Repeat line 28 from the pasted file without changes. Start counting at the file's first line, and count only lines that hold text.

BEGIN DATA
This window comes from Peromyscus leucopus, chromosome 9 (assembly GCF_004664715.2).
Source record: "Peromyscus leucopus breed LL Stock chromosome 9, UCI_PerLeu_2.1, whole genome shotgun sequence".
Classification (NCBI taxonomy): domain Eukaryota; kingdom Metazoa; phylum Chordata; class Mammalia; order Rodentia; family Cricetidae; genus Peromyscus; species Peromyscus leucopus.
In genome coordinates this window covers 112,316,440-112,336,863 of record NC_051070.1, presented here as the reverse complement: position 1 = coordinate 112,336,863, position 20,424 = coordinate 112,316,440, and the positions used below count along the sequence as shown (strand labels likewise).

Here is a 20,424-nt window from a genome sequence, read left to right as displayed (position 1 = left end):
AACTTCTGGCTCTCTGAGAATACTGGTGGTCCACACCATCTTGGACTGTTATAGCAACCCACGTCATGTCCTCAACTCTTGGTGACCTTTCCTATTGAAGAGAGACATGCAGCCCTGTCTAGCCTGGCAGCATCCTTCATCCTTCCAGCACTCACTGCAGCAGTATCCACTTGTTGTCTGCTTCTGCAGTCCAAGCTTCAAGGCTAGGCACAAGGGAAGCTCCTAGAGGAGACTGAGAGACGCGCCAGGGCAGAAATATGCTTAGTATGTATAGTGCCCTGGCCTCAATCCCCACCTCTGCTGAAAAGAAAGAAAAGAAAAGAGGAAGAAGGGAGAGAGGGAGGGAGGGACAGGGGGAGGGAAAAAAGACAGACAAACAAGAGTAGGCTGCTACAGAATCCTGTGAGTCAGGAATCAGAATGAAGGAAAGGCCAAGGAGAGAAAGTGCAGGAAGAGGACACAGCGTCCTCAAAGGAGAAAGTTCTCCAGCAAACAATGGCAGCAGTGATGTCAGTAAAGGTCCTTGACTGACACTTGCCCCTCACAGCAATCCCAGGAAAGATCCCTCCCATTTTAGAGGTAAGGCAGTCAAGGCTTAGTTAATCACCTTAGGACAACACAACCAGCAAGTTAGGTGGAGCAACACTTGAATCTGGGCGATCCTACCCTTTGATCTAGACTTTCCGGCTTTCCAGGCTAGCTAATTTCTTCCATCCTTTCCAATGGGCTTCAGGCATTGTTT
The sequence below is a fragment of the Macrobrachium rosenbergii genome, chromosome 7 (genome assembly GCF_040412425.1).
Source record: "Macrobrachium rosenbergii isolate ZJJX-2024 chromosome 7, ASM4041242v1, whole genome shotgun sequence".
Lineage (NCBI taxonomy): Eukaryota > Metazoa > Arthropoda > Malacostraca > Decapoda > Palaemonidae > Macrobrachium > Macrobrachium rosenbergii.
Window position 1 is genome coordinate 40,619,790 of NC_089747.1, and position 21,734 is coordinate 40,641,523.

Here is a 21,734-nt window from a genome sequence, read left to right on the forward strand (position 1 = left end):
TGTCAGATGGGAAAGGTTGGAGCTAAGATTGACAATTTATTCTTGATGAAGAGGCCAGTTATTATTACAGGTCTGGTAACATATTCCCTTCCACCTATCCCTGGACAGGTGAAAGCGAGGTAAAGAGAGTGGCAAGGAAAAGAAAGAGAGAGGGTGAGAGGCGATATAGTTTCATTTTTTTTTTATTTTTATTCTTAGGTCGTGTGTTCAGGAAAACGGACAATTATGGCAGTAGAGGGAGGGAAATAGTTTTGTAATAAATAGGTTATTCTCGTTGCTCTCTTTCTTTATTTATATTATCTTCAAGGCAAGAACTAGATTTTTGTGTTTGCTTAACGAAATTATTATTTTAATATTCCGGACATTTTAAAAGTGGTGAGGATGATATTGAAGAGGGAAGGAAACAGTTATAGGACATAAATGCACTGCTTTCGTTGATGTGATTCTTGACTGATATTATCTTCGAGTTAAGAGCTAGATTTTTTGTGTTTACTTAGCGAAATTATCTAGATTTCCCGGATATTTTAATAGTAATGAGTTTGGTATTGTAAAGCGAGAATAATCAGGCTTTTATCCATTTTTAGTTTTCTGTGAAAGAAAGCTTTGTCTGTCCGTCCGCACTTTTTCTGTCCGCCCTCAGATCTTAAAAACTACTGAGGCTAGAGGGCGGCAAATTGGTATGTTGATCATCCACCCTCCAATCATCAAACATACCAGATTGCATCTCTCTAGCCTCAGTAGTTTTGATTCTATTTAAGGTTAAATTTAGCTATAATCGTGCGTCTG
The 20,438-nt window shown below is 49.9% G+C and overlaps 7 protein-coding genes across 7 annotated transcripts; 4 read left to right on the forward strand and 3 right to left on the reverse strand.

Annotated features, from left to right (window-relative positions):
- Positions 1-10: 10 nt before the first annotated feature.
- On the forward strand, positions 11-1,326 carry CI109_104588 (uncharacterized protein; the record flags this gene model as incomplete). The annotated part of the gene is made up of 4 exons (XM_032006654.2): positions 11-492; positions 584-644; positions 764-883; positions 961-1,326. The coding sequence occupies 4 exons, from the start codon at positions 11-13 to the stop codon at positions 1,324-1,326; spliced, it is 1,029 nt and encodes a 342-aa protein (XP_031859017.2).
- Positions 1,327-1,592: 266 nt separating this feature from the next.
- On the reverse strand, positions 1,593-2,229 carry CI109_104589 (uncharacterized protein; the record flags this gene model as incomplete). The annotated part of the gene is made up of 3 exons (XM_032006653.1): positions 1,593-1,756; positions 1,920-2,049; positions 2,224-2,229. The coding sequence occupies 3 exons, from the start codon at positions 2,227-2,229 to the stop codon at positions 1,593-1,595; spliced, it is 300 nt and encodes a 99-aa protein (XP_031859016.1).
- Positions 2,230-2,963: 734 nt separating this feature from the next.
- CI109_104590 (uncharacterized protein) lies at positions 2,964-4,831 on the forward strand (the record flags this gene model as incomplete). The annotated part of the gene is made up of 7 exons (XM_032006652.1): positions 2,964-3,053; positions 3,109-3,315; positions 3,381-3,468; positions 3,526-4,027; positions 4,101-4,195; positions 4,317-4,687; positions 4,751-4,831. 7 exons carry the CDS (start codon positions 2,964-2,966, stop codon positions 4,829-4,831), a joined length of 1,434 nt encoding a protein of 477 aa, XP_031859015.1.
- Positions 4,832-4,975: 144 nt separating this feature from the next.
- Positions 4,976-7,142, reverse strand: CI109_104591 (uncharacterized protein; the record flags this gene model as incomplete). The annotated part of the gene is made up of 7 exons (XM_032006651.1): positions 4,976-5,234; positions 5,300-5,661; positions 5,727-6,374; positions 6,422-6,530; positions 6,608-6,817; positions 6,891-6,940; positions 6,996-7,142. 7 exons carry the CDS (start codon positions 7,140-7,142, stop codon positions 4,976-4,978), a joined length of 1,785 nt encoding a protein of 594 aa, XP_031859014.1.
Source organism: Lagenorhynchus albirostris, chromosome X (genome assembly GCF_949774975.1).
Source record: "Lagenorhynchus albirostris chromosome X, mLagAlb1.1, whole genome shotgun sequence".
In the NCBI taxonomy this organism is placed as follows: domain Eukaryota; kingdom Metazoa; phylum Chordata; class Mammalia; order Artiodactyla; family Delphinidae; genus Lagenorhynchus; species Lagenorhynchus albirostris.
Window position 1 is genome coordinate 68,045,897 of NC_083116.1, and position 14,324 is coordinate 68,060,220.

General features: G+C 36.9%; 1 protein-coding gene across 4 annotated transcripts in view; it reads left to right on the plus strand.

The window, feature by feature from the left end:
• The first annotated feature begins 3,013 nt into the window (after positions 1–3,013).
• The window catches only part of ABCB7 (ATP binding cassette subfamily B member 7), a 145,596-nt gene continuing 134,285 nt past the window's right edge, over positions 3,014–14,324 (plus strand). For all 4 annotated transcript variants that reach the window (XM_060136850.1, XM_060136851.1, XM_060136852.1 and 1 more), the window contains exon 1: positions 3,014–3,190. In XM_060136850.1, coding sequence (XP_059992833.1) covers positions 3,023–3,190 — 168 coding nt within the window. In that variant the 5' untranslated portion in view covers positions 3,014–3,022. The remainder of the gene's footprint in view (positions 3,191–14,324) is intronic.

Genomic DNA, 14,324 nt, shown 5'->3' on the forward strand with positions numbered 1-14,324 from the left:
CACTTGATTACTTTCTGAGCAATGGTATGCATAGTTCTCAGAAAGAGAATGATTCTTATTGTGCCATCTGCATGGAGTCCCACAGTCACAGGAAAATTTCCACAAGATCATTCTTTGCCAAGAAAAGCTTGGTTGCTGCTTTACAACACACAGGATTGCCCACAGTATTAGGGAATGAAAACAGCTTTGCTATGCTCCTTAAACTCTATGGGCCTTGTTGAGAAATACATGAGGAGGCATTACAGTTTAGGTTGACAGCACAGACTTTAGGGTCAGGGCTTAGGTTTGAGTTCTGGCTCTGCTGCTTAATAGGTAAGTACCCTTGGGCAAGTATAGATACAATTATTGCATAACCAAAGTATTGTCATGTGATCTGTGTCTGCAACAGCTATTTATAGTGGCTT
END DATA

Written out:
The window, feature by feature from the left end: